Do a quick check on how you appear online (a simple Google search of your name is often enough), and make any necessary changes. Set up a "clean" profile under your real name, linked to the email you use on your resume. In some cases you may even want to tweak your name or nickname on other sites enough that it won't appear close to your real name in searches. It may seem over-cautious, but employers really do check these things. Be aware.

The Initial Interview...

  • Personal hygiene is important.
  • This should be common sense, but don't over-do anything with a strong smell — aftershave, cologne, perfume, body odor, anything. Recruiters see a lot of people every day, and you don't want to be the one they remember by smell, because you won't be invited back.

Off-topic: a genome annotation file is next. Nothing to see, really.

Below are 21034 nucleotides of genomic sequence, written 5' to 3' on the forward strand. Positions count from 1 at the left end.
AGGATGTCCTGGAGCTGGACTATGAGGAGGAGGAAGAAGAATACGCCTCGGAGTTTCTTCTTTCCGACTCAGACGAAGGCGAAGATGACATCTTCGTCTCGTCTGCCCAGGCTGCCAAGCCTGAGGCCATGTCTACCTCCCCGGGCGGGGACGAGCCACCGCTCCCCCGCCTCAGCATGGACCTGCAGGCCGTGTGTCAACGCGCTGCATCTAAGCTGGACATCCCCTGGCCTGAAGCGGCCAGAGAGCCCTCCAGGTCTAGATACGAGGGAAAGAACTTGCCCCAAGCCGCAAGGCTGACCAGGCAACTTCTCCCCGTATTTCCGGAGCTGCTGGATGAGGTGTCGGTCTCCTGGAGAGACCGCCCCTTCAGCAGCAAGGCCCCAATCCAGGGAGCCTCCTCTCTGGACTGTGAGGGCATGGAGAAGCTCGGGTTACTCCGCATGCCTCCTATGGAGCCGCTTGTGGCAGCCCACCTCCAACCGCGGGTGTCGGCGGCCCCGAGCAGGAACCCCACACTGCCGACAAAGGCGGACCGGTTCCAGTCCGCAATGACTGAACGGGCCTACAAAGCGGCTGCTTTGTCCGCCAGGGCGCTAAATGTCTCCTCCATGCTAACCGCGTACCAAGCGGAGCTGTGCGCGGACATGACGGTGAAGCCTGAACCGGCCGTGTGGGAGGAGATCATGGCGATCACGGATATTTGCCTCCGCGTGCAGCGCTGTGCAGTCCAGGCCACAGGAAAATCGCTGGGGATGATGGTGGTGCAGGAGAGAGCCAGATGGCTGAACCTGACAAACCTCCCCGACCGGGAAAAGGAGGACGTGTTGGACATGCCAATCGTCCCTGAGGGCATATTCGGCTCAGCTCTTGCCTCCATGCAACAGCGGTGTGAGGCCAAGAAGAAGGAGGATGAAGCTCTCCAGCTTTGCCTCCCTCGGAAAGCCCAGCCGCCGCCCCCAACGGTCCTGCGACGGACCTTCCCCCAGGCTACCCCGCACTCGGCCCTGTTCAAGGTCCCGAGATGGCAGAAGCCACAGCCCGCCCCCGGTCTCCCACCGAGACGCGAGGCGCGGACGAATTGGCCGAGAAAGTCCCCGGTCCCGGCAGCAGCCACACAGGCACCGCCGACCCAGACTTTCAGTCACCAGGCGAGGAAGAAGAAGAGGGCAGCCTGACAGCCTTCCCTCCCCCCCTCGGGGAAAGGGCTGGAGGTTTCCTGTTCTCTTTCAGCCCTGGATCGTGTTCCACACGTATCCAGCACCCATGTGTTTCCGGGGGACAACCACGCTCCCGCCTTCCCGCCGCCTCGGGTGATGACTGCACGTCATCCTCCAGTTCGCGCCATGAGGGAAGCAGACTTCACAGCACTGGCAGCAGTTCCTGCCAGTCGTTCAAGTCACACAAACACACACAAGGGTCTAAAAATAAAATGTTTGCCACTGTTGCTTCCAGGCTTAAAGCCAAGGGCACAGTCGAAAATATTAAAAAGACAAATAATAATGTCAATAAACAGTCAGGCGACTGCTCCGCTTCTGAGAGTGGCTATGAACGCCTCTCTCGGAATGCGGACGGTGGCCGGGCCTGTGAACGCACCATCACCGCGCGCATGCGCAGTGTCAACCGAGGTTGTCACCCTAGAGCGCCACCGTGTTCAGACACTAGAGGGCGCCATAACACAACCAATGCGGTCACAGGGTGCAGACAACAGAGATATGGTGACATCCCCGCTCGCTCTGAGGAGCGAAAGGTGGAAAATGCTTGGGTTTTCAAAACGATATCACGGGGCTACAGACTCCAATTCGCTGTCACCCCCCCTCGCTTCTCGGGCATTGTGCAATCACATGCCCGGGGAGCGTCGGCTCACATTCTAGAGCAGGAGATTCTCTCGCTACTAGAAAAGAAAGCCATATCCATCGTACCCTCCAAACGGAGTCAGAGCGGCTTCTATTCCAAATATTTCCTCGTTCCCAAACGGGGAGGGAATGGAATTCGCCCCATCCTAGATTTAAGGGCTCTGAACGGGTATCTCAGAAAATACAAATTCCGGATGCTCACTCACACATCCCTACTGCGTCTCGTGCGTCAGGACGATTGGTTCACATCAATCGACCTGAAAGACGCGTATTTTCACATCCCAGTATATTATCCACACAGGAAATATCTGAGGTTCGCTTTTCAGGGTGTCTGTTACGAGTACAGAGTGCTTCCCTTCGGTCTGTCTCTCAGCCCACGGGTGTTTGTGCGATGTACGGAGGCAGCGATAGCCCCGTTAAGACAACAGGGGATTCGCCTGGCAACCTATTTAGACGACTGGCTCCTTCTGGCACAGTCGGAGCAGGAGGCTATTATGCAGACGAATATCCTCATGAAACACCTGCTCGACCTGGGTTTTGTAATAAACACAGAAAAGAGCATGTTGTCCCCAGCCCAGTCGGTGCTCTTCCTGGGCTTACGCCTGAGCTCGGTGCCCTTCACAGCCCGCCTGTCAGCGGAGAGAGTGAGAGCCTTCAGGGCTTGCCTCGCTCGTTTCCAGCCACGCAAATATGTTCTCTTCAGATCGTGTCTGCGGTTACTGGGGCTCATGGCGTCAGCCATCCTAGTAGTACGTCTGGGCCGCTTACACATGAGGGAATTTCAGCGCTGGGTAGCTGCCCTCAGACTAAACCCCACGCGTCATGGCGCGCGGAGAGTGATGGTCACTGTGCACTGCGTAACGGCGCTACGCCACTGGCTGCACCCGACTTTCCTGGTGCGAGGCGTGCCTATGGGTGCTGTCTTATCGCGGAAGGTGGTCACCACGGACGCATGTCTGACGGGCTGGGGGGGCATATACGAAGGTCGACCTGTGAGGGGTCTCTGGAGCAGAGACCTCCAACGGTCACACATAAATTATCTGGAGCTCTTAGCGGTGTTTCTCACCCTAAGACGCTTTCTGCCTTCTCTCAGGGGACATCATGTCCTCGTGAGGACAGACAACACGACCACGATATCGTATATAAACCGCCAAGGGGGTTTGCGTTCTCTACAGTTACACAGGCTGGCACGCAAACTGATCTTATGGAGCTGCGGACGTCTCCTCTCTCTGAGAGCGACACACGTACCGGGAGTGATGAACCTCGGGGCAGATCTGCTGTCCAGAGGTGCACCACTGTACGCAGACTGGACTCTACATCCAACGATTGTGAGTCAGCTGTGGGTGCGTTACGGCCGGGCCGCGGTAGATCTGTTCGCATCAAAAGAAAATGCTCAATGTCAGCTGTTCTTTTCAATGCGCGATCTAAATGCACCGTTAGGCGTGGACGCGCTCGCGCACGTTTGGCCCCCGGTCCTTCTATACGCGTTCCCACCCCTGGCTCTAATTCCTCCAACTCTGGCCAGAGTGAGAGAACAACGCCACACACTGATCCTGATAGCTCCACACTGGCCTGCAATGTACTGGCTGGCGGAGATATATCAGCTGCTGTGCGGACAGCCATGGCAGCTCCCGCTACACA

• An interview is an interview.
  • Every time you are at an agency in person, it's an interview. The recruiters and the agency are the people who will hire you. Dress and act professionally at the agency and the client. Leave the flipflops at home.

  • Children have a place at an interview. It's called "somewhere else."
  • Find someone to watch your child while you are at the agency and the client, even if it's just a friend staying outside with them. In a recruiter's mind, if you bring your kid to the interview with them, you might also do it at an interview with a client. They won't want to risk it.